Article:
For example, Chicago journalist Frank Davis noted that female impersonator Mae West confused her fans because her feminine accessories did not allow one to forget her body built like a “boxer or football player.” “Although Barrows (another female impersonator) repeatedly had a weakness for men,” she engaged in sexual relations with “a very sexy German girl.” In a similar tone, Clarenz, a female impersonator at 101 Ranch, married Alberta Anderson.

This confusion between sexual and gender identities confirms the tensions between the two competing systems. For some, gender identity was independent from sexual orientations, and for others they were connected.

Working-class Black men shifted rather freely between sexual relations with women and men. For this reason, female impersonators at “Drag Balls” or cabarets were often their favorite targets.

Female impersonator “Nancy Kelly” remembers the first Drag Queen that he had seen, Joanne, was so popular that Black men would gather to “whistle” at the corner of 31st Street and State Street. [7]

If these men mocked Joanne because she “stood on the corner with her hand on her hip, her hair drawn back into the ponytail,” Nancy notes that “they were not bothering her.” They indeed simply wanted to “do her,” according to the female impersonator.

Like the journalists who covered these events, these men often adopted an attitude of male superiority toward the female impersonators.[8]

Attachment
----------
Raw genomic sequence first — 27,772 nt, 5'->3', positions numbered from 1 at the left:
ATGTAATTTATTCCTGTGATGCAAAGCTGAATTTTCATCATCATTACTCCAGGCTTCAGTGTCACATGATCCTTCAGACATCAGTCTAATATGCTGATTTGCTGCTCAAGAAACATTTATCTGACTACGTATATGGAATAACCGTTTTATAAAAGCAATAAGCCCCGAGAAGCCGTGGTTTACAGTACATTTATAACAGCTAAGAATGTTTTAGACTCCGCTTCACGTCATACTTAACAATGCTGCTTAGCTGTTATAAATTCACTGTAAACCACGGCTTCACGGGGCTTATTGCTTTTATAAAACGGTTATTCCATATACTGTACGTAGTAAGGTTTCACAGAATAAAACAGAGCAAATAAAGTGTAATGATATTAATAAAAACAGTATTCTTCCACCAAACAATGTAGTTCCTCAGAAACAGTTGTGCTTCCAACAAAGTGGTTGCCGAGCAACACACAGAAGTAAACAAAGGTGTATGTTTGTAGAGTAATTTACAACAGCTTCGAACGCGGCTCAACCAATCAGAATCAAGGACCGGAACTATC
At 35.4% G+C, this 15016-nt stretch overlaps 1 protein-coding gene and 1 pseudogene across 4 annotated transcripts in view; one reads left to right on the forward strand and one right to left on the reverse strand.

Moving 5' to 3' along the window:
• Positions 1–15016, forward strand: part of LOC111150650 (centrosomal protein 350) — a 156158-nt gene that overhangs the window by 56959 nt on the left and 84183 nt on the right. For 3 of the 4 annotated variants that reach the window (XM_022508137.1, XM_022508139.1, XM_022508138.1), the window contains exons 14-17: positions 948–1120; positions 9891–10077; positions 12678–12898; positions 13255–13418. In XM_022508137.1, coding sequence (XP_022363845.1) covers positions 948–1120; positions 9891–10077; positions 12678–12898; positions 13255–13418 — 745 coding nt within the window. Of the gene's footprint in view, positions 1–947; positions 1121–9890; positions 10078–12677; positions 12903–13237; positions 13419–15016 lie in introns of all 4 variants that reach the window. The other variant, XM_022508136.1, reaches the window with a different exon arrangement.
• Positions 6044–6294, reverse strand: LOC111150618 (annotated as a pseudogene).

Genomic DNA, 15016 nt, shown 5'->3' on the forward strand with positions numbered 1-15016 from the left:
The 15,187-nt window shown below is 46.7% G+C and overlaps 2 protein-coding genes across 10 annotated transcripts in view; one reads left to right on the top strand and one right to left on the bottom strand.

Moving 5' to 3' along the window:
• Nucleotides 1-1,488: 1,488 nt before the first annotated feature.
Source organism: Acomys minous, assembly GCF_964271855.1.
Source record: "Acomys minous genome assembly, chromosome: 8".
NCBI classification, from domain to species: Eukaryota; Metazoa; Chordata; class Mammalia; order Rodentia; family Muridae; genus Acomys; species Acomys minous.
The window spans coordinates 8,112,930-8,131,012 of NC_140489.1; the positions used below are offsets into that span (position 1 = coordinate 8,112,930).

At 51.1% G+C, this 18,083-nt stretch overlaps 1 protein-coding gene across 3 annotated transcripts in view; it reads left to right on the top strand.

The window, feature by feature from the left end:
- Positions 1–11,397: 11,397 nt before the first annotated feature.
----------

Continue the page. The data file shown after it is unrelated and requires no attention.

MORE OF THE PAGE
These demonstrations of masculinity allowed these heterosexual men to transform these effeminate men into real women, normalizing their role as sexual partners.

At times, these men went so far as to explicitly state the sexual favors they hoped to receive from these female impersonators or effeminate men.

In this way, Leo claimed he had encountered these effeminate men and that he “would like to have th[ese] bitch[es] for [him]self,” going as far as stating that he “wanted to fuck [them].” In labeling his sexual partners “Bitches,” Leo did not only make reference to their effeminate mannerisms but also reinforced the idea that these partners were virtually women.[9]


  1. "GRAND MASQUE BALL :Attend the Second Annual Jollification of the North Shore Men's Club at Phoenix Hall, Sedgwick and Division Street," The Chicago Defender (Big Weekend Edition) (1905-1966), November 30, 1912; "Mask Dance at Masonic Hall." The Chicago Defender (Big Weekend Edition) (1905-1966), February 23, 1918; "NORTH SHORE DANCING CLASS," The Chicago Defender (Big Weekend Edition) (1905-1966), February 16, 1918; "THE DOUGLASS," The Chicago Defender (National edition) (1921-1967), May 31, 1924; "The Monogram," The Chicago Defender (Big Weekend Edition) (1905-1966), August 2, 1913; "The Monogram," The Chicago Defender (Big Weekend Edition) (1905-1966), December 23, 1911; "WEBER'S THEATRE :19th and Wabash Ave," The Chicago Defender (Big Weekend Edition) (1905-1966), February 18, 1911.
  2. Charles H Hughes, as quoted in Katz, Gay American History, op. cit., 42-43.
  3. “Female Impersonators: Unique Chicago Night Club Features make-believe Ladies as Entertainers,” Ebony, March 1948, 59-63.
  4. Allen Drexel, op, cit.
  5. M.W. Stearns, “Dallas Bartley Pleases Those in Search of Jazz,” Down Beat, September 15, 1945, 2 and “Female Impersonators: Unique Chicago Night Club Features make-believe Ladies as Entertainers,” Ebony, March 1948, 59-63.
  6. “Life history materials on Leo”, Burgess Collection, Box 98, Folder 11, The University of Chicago, Special Collection Center, Chicago, IL.
  7. Nancy Kelly, Interview by Allen Drexel.
  8. Nancy Kelly, Interview by Allen Drexel.
  9. “Life history materials on Leo”, op. cit.